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Mine Exploration Forum

Author CHALK PITS
NICKNACK

Joined: 05/02/2009

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CHALK PITS
Posted: 05/02/2009 13:47:59
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I Have lived in the Farnboroughkent are all my life and know large areas of the countryside all my life. I have always been fasinated by the large pits ussually with trees now growing in them. There are numerous examples. One at the bottom of Farnborough Hill next to the Petrol Station, one at the Farnborough End of Tubbenden Lane, the area is known as brick fields and tile farm and I beleive such things were manufactured where this very deep hole exists. maybe this is a clue. There is also one strangly in the middle of a field not far from St Giles Church and Shire Lane, seemingly some distance from the village or any roads. What are these. IP: 87.85.76.90
NICKNACK

Joined: 05/02/2009

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CHALK PITS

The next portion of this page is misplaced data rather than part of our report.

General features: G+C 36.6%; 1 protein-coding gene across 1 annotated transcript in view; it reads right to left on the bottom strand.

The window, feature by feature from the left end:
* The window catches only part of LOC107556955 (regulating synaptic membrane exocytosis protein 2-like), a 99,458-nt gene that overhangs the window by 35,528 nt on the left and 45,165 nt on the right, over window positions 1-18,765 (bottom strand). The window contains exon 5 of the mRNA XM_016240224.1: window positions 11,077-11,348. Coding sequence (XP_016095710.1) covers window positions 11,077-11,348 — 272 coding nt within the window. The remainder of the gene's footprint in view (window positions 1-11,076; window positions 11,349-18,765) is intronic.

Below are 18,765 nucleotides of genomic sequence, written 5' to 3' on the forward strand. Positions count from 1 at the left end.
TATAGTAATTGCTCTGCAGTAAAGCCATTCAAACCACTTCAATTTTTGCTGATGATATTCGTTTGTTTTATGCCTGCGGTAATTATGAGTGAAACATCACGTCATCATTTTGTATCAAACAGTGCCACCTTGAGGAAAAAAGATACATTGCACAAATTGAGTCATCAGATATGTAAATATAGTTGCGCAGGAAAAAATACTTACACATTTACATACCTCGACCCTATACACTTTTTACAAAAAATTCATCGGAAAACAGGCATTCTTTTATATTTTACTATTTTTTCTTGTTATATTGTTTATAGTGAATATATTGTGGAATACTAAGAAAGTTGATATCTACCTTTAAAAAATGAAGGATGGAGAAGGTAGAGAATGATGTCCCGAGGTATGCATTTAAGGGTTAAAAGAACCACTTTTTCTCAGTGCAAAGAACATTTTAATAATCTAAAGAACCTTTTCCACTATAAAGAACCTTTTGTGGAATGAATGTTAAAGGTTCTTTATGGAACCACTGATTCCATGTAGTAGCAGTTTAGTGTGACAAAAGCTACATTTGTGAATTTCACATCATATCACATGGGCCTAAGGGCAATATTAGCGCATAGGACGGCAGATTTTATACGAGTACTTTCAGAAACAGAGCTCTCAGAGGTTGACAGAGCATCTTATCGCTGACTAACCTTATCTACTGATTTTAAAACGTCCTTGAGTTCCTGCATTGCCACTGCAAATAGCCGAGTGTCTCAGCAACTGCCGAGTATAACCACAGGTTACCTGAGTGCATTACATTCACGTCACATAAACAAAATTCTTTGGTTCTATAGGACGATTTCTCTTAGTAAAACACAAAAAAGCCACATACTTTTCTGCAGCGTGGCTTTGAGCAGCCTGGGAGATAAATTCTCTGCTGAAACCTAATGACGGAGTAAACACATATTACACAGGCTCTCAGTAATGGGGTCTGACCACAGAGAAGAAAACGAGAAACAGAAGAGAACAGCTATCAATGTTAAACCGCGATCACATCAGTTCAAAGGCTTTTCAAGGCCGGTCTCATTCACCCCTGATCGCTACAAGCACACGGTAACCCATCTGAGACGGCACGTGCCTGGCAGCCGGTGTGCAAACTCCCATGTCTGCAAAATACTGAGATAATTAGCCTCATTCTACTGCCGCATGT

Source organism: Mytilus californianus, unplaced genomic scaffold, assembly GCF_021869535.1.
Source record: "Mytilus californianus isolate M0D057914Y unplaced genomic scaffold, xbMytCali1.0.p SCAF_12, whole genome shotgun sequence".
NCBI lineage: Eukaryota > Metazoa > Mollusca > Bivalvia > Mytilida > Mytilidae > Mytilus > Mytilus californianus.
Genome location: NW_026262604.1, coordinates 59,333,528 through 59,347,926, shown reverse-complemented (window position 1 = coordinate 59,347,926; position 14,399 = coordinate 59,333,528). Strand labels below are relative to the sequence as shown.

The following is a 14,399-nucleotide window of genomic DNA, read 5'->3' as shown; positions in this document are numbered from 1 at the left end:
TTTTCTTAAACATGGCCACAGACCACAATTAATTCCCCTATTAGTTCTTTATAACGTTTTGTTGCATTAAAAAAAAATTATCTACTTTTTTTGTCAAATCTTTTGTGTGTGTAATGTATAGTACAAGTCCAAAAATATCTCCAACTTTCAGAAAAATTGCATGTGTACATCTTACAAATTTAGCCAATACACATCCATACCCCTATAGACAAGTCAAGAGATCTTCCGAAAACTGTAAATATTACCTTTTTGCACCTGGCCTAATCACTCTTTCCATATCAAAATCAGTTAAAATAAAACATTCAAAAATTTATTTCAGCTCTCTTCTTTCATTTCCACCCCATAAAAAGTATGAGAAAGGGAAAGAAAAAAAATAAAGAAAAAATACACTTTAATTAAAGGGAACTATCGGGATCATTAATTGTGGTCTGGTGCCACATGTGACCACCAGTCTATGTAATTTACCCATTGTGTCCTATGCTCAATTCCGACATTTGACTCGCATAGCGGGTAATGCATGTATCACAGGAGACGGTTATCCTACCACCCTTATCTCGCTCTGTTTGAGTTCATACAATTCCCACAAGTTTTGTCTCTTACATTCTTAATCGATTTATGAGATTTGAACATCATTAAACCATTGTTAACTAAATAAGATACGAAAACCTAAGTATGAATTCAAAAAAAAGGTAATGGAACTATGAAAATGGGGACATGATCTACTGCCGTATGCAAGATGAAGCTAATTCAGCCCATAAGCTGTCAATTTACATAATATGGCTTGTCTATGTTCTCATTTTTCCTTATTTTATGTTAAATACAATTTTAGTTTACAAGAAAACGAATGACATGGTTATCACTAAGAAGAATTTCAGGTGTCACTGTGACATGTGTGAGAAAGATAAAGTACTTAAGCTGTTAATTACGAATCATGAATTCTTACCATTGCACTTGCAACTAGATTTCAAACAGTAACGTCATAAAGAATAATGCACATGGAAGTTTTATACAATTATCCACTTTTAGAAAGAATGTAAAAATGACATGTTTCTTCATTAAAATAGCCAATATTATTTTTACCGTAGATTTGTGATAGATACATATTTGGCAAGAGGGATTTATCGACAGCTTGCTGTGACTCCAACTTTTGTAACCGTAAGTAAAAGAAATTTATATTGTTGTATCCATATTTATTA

Posted: 05/02/2009 13:58:15
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the one near shire lane can be seen on google earth 51 21' 20.50' N 0 03'48.69' IP: 87.85.76.90
viewer

Joined: 04/09/2007
Location: New rules mean it's a secret

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CHALK PITS
Posted: 05/02/2009 14:15:45
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Pete Burgess is probably your man

he'll no doubt be along at some point

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IP: 213.146.148.199
Wormster

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Joined: 15/08/2006
Location: Top of the Mendip Hills

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CHALK PITS
Posted: 05/02/2009 14:29:20
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Hey NIKNAK, welcome fiend.

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Better to regret something you have done - than to regret something you have not done.
IP: 86.134.29.118
Peter Burgess

Joined: 01/07/2008
Location: Merstham. Or is it Godstone ...... ?

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CHALK PITS
Posted: 05/02/2009 14:48:32
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I'm no expert on chalk pits, but chalk has a variety of uses, the main ones being spreading on fields, burning to lime, and as a raw ingredient additive to clay for making some kinds of brick. More recently, chalk pits were dug (and are still worked) for making cement. These latter tend to be huge affairs.

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Hey, who turned out the lights!
IP: 81.144.191.248
NICKNACK

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CHALK PITS
Posted: 05/02/2009 15:11:26